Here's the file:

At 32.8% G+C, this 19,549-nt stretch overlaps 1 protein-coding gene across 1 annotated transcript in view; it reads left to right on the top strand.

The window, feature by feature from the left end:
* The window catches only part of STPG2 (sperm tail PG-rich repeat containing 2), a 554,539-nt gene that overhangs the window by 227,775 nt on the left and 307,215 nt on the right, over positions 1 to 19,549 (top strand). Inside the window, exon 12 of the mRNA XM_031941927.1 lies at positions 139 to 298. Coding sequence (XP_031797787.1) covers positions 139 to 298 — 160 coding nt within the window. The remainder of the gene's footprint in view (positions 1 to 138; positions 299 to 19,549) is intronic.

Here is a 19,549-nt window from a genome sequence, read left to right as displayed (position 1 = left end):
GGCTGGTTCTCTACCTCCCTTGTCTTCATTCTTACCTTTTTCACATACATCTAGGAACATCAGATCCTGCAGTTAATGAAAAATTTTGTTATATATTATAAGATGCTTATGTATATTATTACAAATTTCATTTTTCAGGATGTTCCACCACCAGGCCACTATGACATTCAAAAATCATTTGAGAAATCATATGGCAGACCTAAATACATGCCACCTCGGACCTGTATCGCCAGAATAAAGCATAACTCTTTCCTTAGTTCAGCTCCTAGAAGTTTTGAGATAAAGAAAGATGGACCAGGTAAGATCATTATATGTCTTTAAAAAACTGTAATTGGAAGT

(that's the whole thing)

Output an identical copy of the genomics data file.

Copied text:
At 32.8% G+C, this 19,549-nt stretch overlaps 1 protein-coding gene across 1 annotated transcript in view; it reads left to right on the top strand.

The window, feature by feature from the left end:
* The window catches only part of STPG2 (sperm tail PG-rich repeat containing 2), a 554,539-nt gene that overhangs the window by 227,775 nt on the left and 307,215 nt on the right, over positions 1 to 19,549 (top strand). Inside the window, exon 12 of the mRNA XM_031941927.1 lies at positions 139 to 298. Coding sequence (XP_031797787.1) covers positions 139 to 298 — 160 coding nt within the window. The remainder of the gene's footprint in view (positions 1 to 138; positions 299 to 19,549) is intronic.

Here is a 19,549-nt window from a genome sequence, read left to right as displayed (position 1 = left end):
GGCTGGTTCTCTACCTCCCTTGTCTTCATTCTTACCTTTTTCACATACATCTAGGAACATCAGATCCTGCAGTTAATGAAAAATTTTGTTATATATTATAAGATGCTTATGTATATTATTACAAATTTCATTTTTCAGGATGTTCCACCACCAGGCCACTATGACATTCAAAAATCATTTGAGAAATCATATGGCAGACCTAAATACATGCCACCTCGGACCTGTATCGCCAGAATAAAGCATAACTCTTTCCTTAGTTCAGCTCCTAGAAGTTTTGAGATAAAGAAAGATGGACCAGGTAAGATCATTATATGTCTTTAAAAAACTGTAATTGGAAGT